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Chimpanzee Genetics Offer Clues to Population History, Conservation

Chimpanzee

NEW YORK – An international team led by investigators in Spain and Germany has characterized genetic features in chimpanzees (Pan troglodytes) from dozens of sites in Africa, uncovering clues to the primates' evolutionary history, population structure, and geography-related genetic differences that may help to nab those involved in illegal wildlife trading.

Using chromosome 21 capture and sequencing on more than 800 fecal samples collected noninvasively by Pan African Program investigators at 48 sampling sites across the chimpanzee range, the researchers assessed genetic profiles in chimpanzee populations representing the Western, Nigeria-Cameroon, Central, and Eastern subspecies — work outlined in a study published in Cell Genomics on Wednesday.

"Our study represents a step forward in the study of chimpanzees genomic diversity," first and co-corresponding author Clàudia Fontserè, a post-doctoral researcher at the Institute of Evolutionary Biology in Barcelona, explained in an email, adding that "large datasets from thousands of geo-referenced fecal samples also existed before, but they represent only very small fragments of the entire genome (a few microsatellites)."

The new sequence collection provides an opportunity for more detailed analyses of chimpanzees' complex demographic history, the authors noted, while filling in prior gaps in population representation across the full distribution of eastern and central chimpanzees.

"Since we are using sequencing of a whole chromosome with thousands of independent markers, compared to few microsatellite markers, we have a much broader view of the genome that is needed to refine and describe the very complex evolutionary history of chimpanzees," co-senior and co-corresponding author Tomas Marques-Bonet, a researcher affiliated with the Institute of Evolutionary Biology, the Barcelona Institute of Science and Technology, the Autonomous University of Barcelona, and the Catalan Institution of Research and Advanced Studies, said in a statement.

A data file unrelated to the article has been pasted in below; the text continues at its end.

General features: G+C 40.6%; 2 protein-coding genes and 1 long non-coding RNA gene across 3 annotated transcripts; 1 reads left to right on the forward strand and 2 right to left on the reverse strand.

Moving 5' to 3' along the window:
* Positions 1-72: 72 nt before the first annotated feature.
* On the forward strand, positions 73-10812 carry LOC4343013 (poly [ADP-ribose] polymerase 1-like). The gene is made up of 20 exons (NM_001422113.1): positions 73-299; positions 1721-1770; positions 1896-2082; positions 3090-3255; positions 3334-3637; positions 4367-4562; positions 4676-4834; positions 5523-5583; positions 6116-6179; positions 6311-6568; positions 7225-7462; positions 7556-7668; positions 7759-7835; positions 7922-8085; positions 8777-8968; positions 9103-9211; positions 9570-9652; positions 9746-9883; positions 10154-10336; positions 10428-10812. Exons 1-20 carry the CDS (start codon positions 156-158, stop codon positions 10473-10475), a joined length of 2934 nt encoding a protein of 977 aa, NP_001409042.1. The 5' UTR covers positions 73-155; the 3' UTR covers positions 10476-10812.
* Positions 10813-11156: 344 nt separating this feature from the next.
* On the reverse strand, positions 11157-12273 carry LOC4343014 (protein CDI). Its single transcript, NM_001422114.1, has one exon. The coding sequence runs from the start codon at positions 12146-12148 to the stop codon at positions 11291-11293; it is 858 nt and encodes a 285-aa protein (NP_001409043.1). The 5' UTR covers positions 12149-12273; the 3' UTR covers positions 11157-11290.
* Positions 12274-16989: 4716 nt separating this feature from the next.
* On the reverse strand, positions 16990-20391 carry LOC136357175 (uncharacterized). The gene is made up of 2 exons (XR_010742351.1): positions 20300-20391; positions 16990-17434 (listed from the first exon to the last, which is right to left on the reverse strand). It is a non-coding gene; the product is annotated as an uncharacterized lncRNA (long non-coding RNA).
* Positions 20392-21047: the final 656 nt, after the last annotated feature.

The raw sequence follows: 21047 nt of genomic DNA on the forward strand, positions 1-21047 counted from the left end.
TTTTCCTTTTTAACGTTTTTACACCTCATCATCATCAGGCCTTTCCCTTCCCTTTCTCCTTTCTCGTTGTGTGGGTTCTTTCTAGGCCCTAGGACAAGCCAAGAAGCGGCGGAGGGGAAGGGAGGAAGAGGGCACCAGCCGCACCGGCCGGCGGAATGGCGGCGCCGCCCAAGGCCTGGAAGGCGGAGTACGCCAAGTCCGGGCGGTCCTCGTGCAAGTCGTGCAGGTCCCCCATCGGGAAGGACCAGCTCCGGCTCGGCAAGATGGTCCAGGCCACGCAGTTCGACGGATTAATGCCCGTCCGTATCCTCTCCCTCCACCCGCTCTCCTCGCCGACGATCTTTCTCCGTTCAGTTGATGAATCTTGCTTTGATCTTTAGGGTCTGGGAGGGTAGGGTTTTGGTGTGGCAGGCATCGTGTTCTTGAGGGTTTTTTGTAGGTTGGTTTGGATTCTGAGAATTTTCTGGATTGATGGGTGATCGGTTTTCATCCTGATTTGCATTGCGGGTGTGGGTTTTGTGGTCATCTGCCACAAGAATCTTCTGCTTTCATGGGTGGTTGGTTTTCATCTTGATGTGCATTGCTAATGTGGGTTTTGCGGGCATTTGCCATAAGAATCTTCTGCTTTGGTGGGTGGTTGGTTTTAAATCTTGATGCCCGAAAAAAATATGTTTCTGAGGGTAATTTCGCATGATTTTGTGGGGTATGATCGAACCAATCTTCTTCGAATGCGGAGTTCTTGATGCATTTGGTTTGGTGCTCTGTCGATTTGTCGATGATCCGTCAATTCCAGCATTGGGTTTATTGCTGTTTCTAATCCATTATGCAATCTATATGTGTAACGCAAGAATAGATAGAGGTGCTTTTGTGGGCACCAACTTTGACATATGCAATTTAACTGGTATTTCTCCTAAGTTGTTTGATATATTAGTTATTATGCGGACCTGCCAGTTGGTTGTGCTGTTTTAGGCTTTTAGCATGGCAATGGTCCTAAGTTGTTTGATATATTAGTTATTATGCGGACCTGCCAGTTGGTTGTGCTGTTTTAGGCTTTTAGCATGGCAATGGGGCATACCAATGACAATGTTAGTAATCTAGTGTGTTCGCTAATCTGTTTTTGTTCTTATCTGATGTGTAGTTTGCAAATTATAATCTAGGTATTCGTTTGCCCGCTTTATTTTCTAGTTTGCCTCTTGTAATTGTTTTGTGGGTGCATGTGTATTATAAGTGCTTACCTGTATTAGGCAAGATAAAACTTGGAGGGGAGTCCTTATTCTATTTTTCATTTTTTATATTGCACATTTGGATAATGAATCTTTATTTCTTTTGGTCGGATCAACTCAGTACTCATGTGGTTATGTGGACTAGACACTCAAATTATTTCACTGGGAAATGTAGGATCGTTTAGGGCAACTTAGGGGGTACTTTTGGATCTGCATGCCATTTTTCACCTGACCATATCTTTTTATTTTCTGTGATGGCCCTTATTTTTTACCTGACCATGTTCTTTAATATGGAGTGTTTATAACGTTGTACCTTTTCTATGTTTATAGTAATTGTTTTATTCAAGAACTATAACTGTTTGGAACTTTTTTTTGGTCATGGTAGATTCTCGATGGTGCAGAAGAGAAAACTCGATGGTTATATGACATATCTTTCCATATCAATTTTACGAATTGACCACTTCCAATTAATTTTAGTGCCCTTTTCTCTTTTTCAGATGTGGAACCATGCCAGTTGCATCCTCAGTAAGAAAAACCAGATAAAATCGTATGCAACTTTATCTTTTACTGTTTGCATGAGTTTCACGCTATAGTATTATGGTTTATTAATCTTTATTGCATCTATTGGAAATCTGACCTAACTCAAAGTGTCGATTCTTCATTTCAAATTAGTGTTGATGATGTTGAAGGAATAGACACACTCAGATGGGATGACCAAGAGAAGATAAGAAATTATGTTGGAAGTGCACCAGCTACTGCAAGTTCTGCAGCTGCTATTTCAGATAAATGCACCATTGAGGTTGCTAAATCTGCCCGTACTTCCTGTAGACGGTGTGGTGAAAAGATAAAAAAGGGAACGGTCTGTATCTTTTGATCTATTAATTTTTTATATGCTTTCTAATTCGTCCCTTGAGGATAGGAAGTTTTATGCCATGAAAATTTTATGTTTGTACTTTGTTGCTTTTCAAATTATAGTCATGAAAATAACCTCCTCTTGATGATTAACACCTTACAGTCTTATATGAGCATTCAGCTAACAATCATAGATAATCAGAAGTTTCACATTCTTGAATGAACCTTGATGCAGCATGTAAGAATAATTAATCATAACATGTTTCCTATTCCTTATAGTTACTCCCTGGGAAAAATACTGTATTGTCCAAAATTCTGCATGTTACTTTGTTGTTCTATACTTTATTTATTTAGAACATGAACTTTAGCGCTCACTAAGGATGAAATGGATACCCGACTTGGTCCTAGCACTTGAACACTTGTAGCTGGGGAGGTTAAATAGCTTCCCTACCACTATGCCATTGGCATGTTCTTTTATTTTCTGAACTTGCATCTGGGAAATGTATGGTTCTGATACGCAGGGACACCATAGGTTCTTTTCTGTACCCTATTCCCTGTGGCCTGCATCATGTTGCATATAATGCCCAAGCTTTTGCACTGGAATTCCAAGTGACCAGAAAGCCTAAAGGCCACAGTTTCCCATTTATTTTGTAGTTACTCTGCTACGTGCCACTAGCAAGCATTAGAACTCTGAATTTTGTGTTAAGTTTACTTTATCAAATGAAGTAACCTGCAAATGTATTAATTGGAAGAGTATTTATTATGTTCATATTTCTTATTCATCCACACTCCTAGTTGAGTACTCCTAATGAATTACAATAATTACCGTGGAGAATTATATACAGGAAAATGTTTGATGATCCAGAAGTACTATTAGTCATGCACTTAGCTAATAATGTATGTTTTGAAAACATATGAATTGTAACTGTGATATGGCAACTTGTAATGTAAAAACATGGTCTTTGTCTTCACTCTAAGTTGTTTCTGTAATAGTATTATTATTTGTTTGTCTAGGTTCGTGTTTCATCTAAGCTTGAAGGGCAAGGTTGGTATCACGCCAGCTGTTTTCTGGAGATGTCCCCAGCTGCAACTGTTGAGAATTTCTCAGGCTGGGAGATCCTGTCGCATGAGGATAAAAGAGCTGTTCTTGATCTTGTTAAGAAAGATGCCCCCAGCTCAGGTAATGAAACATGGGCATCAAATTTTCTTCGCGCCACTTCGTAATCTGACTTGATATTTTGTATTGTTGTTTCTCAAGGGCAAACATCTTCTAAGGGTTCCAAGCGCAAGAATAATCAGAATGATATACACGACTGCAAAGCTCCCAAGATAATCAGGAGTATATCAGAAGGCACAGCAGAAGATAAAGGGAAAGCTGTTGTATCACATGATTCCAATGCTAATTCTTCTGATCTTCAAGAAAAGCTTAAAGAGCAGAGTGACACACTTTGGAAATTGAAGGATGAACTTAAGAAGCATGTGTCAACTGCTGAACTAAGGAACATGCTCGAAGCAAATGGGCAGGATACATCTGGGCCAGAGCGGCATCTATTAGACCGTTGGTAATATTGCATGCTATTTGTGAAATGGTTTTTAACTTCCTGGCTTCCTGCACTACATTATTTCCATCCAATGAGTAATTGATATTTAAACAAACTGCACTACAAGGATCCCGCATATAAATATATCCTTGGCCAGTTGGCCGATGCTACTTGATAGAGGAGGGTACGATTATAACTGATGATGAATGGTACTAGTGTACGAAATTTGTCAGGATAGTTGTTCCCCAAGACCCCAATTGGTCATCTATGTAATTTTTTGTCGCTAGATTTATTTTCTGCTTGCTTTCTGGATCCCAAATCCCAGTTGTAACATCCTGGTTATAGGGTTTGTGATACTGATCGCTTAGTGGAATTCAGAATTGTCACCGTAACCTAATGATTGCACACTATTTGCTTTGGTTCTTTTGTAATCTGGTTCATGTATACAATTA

Along with analyses that placed the chimpanzees within the four previously defined subspecies, the team used the chromosome 21 sequence data to interrogate chimpanzee population dynamics, retracing past and current population connections at geographic sites across the chimp's range going back to the Middle Pleistocene — a time period previously linked to splits between chimp subspecies and related migrations.

"The four recognized subspecies show clear genetic differentiation correlating with known barriers, while previously undescribed genetic exchange suggests that these have been permeable on a local scale," the authors reported. "We obtained a detailed reconstruction of population stratification and fine-scale patterns of isolation, migration, and connectivity, including a comprehensive picture of admixture with bonobos (Pan paniscus)."

By highlighting relationships between chimpanzee populations on different parts of the continent, the work may help conservationists come up with ecology-informed strategies for managing and preserving chimpanzee habitat. In particular, she explained, the work pointed to extensive connections between chimpanzee populations found in Western Africa's forests, suggesting that the populations will benefit from efforts to retain and boost forest connectivity.

Because the chimpanzees' genomic diversity tracked with their geographic origin, meanwhile, the investigators were able to come up with a geolocalization method for genetically tracing chimps within around 62 miles of their origin, noting that such advances are expected to support efforts to combat illegal trade in wildlife or wildlife products.

"We hope that the resources we have generated here (both the genomic dataset and the geolocalization strategy) can be applied in the future to help the conservation of this endangered species," Fontserè explained, adding that the same strategy may be used to more fully characterize conservation-related features found in other great ape or primate populations in the future.

Together, the authors suggested, the chromosome 21 sequence dataset "allows for the determination of fine-scale population structure, past and recent gene flow, and migration events, and the construction of a geo-genetic map for the geolocalization of orphaned chimpanzees and confiscated bushmeat."

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